Are Anorexia and Bulimia Caused by our Society?

Are anorexia and bulimia caused by our society? What are the motivations or social pressures to be thin? What are the major sources of these pressures? Are there other cultures where this pressure does not exist?

Anorexia and bulimia nervosa are eating disorders typically characterized by a slanted view of one’s body image. Persons with anorexia nervosa consistently reduce portions of food to lose weight while those with bulimia nervosa overeat then regurgitate it to prevent weight gain. Anorexia and bulimia are quickly becoming a grave public health issue in many Western countries; with an estimated total of 30 million Americans currently suffering from one of these eating disorders (National Association of Anorexia Nervosa and Associated Disorders., 2019). 

Read also American Indian Adolescents and Disordered Eating

Since anorexia and bulimia are based on a distorted perception of one’s image, I firmly believe that our society is the primary cause. Individuals who are genetically predisposed to developing these conditions increasingly grapple with immense pressure from society to be thin. It is now quite apparent that society has created a value system based on the body. From a young age, the notion that being lean and fit is directly concomitant with success and fulfillment is inculcated in children. Fashion magazines are now awash with pictures of thin models and muscular men, which have gone a long way in creating a warped conception of beauty.  The mass media, through cable television, fashion magazines, and the internet, is a significant source of social pressure to be thin (Mehler & Andersen, 2017, p.  89). Young children are usually at an impressionable age when body images of beauty standards first bombard them. What many do not realize is that mass media outlets project an unrealistic standard of beauty that drives many vulnerable individuals more towards anorexia and bulimia. Actors have been known to endure grueling exercise regimens, undergo liposuction and plastic surgery just to ensure that they maintain their thin figures.  In reality, these pressures program teenagers, in particular, about stereotyping weight gain and stigmatized those who do not espouse the ideal type of body. Nevertheless, it is essential to acknowledge that there are cultures where this pressure is non-existent. For instance, weight gain is readily embraced in Barbados. It is even regarded as a sign of beauty and the reason why many in Barbadians are quite content about their size and body weight.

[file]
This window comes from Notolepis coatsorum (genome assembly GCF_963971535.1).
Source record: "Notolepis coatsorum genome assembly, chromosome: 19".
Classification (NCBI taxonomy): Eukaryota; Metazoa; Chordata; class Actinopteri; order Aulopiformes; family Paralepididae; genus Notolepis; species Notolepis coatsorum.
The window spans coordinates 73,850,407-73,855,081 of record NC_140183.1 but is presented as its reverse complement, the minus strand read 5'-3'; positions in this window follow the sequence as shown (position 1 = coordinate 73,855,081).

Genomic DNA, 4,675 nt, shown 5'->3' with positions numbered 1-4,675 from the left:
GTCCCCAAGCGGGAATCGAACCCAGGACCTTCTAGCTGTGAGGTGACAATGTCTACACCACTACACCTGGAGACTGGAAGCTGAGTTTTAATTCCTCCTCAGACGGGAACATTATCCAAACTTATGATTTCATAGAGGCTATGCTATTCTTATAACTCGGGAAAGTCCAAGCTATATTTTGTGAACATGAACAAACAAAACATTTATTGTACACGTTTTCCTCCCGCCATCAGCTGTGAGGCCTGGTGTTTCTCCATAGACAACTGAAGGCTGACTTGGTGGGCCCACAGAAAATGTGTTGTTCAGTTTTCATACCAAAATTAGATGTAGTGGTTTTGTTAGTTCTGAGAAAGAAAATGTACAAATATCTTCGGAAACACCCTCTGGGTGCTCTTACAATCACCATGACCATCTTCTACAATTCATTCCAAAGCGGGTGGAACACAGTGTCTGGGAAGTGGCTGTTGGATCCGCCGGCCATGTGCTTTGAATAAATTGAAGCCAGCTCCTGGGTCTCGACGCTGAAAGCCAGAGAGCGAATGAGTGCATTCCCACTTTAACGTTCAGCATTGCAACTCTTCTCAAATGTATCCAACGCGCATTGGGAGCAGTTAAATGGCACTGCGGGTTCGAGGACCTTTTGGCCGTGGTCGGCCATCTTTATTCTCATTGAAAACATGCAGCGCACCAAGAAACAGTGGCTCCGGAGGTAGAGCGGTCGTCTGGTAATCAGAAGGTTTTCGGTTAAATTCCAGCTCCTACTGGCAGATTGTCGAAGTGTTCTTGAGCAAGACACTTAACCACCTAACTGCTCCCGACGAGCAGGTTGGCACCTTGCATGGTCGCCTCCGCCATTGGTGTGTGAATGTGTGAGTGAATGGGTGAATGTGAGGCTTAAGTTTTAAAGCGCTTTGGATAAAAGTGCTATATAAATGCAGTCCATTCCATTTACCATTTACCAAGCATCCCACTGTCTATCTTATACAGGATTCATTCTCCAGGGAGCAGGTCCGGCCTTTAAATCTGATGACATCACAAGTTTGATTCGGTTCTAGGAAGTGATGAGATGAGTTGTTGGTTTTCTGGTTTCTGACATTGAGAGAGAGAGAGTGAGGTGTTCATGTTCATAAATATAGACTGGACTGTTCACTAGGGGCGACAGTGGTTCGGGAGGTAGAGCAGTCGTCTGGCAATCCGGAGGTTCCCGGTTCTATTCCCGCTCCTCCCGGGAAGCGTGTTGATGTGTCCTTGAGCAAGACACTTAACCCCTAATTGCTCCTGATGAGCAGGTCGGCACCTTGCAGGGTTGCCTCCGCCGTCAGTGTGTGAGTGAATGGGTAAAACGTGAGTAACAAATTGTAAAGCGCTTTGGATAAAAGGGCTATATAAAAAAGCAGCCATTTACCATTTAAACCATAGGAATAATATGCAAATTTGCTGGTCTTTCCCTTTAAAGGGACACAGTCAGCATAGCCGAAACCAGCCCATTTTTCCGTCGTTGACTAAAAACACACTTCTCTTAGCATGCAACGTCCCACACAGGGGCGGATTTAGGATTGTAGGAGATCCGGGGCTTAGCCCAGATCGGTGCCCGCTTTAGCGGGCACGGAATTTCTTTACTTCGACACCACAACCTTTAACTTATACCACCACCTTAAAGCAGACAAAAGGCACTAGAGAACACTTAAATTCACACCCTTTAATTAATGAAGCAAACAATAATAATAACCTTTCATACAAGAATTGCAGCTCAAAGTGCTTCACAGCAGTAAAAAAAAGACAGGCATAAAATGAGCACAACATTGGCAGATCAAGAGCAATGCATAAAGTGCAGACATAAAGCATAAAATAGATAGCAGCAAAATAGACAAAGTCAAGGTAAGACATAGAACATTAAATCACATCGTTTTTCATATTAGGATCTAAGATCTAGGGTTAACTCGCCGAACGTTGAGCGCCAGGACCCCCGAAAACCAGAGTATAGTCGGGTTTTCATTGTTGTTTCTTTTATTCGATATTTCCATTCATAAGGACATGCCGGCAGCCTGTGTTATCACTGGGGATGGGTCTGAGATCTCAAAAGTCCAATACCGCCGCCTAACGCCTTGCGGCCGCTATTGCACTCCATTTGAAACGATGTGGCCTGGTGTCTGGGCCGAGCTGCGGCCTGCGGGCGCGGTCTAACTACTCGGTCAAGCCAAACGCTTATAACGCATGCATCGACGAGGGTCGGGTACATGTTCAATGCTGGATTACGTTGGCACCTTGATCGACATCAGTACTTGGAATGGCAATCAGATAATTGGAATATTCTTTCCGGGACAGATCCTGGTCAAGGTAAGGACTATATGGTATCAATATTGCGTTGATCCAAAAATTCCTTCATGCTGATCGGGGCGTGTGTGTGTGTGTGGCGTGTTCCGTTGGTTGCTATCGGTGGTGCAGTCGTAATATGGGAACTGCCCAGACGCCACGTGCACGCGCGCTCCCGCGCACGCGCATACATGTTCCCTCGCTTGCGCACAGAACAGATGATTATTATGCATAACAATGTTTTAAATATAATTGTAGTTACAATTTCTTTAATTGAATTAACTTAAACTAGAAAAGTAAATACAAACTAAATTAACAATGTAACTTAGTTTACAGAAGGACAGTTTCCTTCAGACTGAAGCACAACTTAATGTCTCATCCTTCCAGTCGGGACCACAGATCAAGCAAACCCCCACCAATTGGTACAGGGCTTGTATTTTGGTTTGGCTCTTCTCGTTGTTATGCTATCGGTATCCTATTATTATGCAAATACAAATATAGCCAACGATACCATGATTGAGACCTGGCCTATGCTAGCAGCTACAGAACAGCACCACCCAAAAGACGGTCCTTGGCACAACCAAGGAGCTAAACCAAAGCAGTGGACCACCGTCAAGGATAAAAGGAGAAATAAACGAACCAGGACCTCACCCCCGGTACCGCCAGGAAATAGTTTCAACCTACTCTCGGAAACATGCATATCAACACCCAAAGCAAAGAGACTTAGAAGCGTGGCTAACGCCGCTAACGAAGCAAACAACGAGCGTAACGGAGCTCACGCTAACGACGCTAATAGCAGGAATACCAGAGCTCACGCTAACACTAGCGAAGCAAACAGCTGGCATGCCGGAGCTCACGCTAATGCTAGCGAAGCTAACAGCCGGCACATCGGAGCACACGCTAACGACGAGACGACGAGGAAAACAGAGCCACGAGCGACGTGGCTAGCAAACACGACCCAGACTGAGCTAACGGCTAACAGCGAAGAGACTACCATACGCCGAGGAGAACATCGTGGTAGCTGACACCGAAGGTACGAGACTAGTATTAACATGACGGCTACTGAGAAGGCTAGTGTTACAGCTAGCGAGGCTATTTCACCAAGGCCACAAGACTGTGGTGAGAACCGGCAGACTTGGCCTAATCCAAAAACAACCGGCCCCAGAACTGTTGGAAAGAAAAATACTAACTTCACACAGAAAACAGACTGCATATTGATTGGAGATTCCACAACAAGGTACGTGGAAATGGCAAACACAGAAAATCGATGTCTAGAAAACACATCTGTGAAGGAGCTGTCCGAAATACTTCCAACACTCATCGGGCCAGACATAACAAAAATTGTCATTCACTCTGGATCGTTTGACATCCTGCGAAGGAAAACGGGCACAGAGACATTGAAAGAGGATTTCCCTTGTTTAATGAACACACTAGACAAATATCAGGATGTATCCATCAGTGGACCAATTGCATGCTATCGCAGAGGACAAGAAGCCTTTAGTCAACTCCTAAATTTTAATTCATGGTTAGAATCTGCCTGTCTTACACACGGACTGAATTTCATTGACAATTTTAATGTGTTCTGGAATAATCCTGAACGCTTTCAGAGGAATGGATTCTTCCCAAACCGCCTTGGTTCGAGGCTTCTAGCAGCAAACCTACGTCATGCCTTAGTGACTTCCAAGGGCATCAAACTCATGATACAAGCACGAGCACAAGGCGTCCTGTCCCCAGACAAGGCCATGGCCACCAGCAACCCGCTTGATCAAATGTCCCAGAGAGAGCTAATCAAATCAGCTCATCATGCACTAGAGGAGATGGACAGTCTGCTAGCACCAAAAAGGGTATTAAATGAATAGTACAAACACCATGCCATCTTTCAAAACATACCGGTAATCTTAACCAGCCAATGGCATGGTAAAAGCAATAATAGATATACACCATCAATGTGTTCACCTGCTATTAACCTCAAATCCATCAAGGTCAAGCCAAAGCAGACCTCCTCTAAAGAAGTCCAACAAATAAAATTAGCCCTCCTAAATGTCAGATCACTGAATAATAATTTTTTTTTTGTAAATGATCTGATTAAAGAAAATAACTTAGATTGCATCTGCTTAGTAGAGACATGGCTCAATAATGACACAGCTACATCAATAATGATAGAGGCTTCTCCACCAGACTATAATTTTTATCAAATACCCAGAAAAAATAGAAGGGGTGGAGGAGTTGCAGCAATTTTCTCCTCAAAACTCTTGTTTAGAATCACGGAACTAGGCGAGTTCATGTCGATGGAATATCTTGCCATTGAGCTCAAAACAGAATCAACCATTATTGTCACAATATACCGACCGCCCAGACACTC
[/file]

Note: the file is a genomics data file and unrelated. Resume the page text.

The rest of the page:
Share with your friends
Order Unique Answer Now